Tech Giants Invest In Renewable Energy To Achieve Net-Zero

Tech Giants like Amazon and Google are investing in renewable energy projects, which demands more from companies to reach net-zero

Technology companies have been looking for ways into the energy market for some time. Companies are investing heavily in energy acquisitions to support their net-zero initiatives for technology development. Tech companies are investing in the sector in a ‘stampede’ like fashion. 

Tech Giants’ Energy Buy-In

The online retail giant, Amazon, has plans to move into the energy market. The company will kickstart its renewable energy acquisition with the purchase of 1.5GW of production capacity, which will be the result of 14 new solar and wind energy plants around the world. The venture will take place to eliminate the company’s emissions by 2025. Tech companies are buying up infrastructure for renewable energy generation at a remarkable pace and slowly providing more significant investments than any government subsidies that would otherwise be given.

The energy industry is receiving a lot of interest from a group of six corporations - Amazon, Alphabet Inc., Facebook Inc., Microsoft Corp., Total Energies, and AT&T Inc., four of which are the largest global tech companies. According to research by BloombergNEF, these global corporations account for 30% of the energy sector, acquired by large corporate buyers.

Michael Terrell, Director of Energy at Google, told the Wall Street Journal, “it’s almost like a stampede for clean energy.” The issue that arises from the purchase of renewable energy is that tech companies are under pressure to prove their practices are in line with net-zero standards. Microsoft is undergoing an analysis of renewable energy sources to determine the optimal times for energy production. “Just because you put a clean electron on the grid doesn’t necessarily mean you’re displacing a carbon-based electron,” says said Brian Janous, General Manager of Energy and Renewables at Microsoft.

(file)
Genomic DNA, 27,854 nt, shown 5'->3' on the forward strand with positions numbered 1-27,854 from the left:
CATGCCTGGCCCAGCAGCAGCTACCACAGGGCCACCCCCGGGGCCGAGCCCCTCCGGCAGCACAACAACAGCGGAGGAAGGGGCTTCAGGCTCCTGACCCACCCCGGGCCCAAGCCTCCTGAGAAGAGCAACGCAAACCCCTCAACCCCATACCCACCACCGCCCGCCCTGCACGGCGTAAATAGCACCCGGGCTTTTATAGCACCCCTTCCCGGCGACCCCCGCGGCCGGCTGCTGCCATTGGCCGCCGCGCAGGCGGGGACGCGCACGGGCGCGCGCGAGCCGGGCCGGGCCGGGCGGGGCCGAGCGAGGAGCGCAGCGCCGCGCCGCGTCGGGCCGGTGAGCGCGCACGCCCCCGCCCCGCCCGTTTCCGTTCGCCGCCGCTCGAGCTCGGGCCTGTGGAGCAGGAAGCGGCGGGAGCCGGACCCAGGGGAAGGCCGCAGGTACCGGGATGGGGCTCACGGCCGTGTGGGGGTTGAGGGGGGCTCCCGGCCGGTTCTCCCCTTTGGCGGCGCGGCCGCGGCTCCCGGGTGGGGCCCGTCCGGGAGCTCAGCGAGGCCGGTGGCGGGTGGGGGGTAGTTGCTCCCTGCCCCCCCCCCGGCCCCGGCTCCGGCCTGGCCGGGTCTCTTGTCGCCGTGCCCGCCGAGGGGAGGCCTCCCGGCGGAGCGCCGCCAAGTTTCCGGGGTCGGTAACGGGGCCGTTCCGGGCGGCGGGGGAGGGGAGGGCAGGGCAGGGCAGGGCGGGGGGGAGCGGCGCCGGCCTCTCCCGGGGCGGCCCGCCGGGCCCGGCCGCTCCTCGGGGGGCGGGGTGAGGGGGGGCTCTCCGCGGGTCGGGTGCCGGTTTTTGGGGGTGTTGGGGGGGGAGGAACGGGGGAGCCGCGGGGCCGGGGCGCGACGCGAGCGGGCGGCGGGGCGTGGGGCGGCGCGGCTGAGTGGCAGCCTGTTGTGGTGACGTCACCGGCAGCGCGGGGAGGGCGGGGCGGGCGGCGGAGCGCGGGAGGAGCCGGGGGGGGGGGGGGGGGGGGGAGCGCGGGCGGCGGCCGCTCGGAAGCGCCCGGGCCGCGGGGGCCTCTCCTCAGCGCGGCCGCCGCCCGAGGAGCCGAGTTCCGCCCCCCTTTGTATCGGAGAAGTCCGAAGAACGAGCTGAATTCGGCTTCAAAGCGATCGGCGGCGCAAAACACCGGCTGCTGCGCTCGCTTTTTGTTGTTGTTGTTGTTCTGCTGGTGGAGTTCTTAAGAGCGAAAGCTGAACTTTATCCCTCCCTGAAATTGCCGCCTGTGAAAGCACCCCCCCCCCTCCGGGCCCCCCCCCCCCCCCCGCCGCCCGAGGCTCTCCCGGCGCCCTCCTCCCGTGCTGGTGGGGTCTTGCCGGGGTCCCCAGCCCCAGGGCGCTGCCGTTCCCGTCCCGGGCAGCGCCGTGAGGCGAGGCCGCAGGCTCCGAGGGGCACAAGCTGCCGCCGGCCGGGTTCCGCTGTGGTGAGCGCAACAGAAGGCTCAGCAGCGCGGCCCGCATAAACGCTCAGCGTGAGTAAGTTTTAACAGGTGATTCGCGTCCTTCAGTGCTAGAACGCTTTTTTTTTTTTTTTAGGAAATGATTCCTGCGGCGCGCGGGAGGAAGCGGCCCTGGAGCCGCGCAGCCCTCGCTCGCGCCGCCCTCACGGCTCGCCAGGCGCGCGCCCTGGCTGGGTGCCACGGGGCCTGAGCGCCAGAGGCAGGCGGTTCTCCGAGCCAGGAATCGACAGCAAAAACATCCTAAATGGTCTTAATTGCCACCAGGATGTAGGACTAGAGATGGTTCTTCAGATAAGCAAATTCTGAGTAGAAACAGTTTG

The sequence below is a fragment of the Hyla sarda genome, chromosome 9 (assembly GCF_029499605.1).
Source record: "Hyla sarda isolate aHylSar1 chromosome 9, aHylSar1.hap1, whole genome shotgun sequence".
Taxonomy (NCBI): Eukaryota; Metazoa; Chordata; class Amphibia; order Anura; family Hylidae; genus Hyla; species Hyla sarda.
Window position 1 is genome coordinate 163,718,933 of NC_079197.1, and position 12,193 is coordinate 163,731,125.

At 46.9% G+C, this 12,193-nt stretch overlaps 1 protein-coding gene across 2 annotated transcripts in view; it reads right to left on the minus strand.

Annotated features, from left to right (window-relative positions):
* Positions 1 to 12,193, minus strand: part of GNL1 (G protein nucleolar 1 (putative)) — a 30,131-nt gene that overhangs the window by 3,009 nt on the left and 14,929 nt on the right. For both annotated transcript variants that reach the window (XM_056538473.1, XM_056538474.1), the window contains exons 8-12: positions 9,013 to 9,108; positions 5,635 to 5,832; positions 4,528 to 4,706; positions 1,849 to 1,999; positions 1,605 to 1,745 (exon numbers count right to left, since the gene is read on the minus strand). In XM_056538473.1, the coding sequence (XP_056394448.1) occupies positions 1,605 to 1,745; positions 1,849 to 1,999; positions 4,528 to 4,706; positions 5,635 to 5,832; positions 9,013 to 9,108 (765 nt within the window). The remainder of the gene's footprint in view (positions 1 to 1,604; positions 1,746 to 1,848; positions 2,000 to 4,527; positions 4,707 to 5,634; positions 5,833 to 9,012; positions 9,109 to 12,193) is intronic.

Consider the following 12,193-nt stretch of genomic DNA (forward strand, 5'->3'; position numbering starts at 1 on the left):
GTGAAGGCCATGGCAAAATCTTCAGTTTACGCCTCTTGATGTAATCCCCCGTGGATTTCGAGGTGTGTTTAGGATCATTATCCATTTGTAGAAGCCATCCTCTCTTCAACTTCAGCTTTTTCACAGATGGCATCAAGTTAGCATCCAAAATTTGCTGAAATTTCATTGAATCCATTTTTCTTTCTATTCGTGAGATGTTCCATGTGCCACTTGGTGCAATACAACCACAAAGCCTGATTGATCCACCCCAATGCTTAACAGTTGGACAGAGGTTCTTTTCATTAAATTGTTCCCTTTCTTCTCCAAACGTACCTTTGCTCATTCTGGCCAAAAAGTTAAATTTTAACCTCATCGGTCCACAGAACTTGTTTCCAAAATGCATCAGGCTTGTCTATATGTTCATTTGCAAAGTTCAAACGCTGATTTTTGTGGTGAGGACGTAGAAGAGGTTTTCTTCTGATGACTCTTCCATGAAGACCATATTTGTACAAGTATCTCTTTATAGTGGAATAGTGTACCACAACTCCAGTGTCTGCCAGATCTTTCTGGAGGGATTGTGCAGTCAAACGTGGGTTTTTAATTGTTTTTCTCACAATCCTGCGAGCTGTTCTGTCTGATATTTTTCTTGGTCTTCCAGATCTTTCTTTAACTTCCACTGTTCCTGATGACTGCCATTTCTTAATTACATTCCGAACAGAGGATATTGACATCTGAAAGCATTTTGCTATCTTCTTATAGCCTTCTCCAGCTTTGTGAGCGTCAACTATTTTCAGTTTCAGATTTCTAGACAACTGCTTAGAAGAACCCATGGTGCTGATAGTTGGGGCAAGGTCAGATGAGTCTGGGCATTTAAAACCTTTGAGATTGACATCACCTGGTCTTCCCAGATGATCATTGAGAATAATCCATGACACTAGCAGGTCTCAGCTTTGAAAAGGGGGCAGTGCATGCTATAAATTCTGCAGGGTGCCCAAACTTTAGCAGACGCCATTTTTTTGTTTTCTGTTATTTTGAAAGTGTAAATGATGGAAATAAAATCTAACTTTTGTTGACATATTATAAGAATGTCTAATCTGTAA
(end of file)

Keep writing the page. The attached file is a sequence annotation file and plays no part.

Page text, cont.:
Meanwhile, Amazon is the top clean energy investor resulting in projects across the US, Canada, Finland, and Spain, which will see 10GW of energy production. The Renewable Energy Business Alliance has recognised that Amazon’s new plants are scheduled to come online within the next three years, powering the company’s cloud services arm and Amazon Web Services (AWS). Nat Sahlstrom, Director of Energy at Amazon, explains how the company targets projects that would not be able to start with an investment from an external organisation. “If not for our investments in these projects, they would not have gone forward,” says Sahlstrom.

For more energy insights, check out the latest Energy Digital magazine.


Featured Articles

Data Centre Demand Putting Pressure on Energy Capabilities

Utilities in the US are predicting a tidal wave of demand for data centres thanks to the boom of AI, which, in turn, will dial up the need for electricity

Q&A with Hitachi Energy’s EVP & Head of North America

Anthony Allard, who heads up Hitachi Energy as Executive Vice President and Head of North America, shares why the grid is holding us back from clean energy

OMV Takes Strides in Energy Efficiency & Emissions Reduction

Austrian multinational integrated oil, gas & petrochemical company OMV continues its sustainability mission, and reports Scope 1 & 2 emissions are down 25%

Q&A with RAIN Alliance President and CEO Aileen Ryan

Technology & AI

Who is Greg Joiner, the new Head of Shell Energy?

Oil & Gas

Watershed Workshop at Sustainability LIVE: Net Zero